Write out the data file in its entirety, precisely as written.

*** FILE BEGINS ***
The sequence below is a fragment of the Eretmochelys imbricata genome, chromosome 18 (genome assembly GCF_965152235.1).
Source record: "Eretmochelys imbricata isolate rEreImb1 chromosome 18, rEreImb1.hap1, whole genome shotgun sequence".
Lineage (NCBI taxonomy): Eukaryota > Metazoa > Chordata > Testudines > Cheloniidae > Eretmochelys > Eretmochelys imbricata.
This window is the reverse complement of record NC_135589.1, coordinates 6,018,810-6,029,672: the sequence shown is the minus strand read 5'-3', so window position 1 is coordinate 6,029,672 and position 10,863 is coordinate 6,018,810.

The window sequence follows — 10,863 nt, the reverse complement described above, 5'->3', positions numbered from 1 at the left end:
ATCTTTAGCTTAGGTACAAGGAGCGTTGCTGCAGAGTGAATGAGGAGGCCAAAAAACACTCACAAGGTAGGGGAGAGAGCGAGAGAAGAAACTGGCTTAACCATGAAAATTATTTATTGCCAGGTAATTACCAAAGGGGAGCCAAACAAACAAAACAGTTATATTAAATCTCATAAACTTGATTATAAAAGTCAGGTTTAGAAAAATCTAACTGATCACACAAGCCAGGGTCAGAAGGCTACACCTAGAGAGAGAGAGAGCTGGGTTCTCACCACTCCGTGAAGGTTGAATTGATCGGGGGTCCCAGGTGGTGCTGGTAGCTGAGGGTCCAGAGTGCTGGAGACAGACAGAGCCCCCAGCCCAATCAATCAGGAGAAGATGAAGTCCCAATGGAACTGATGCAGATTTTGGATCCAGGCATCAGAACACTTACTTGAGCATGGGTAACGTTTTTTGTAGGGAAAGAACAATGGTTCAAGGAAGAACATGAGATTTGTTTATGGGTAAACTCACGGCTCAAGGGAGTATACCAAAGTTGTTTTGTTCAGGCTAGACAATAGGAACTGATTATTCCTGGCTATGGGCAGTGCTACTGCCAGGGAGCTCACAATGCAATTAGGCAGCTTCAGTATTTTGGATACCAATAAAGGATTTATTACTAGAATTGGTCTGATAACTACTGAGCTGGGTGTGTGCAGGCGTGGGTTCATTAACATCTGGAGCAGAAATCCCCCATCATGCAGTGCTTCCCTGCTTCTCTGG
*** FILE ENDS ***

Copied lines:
The sequence below is a fragment of the Eretmochelys imbricata genome, chromosome 18 (genome assembly GCF_965152235.1).
Source record: "Eretmochelys imbricata isolate rEreImb1 chromosome 18, rEreImb1.hap1, whole genome shotgun sequence".
Lineage (NCBI taxonomy): Eukaryota > Metazoa > Chordata > Testudines > Cheloniidae > Eretmochelys > Eretmochelys imbricata.
This window is the reverse complement of record NC_135589.1, coordinates 6,018,810-6,029,672: the sequence shown is the minus strand read 5'-3', so window position 1 is coordinate 6,029,672 and position 10,863 is coordinate 6,018,810.

The window sequence follows — 10,863 nt, the reverse complement described above, 5'->3', positions numbered from 1 at the left end:
ATCTTTAGCTTAGGTACAAGGAGCGTTGCTGCAGAGTGAATGAGGAGGCCAAAAAACACTCACAAGGTAGGGGAGAGAGCGAGAGAAGAAACTGGCTTAACCATGAAAATTATTTATTGCCAGGTAATTACCAAAGGGGAGCCAAACAAACAAAACAGTTATATTAAATCTCATAAACTTGATTATAAAAGTCAGGTTTAGAAAAATCTAACTGATCACACAAGCCAGGGTCAGAAGGCTACACCTAGAGAGAGAGAGAGCTGGGTTCTCACCACTCCGTGAAGGTTGAATTGATCGGGGGTCCCAGGTGGTGCTGGTAGCTGAGGGTCCAGAGTGCTGGAGACAGACAGAGCCCCCAGCCCAATCAATCAGGAGAAGATGAAGTCCCAATGGAACTGATGCAGATTTTGGATCCAGGCATCAGAACACTTACTTGAGCATGGGTAACGTTTTTTGTAGGGAAAGAACAATGGTTCAAGGAAGAACATGAGATTTGTTTATGGGTAAACTCACGGCTCAAGGGAGTATACCAAAGTTGTTTTGTTCAGGCTAGACAATAGGAACTGATTATTCCTGGCTATGGGCAGTGCTACTGCCAGGGAGCTCACAATGCAATTAGGCAGCTTCAGTATTTTGGATACCAATAAAGGATTTATTACTAGAATTGGTCTGATAACTACTGAGCTGGGTGTGTGCAGGCGTGGGTTCATTAACATCTGGAGCAGAAATCCCCCATCATGCAGTGCTTCCCTGCTTCTCTGG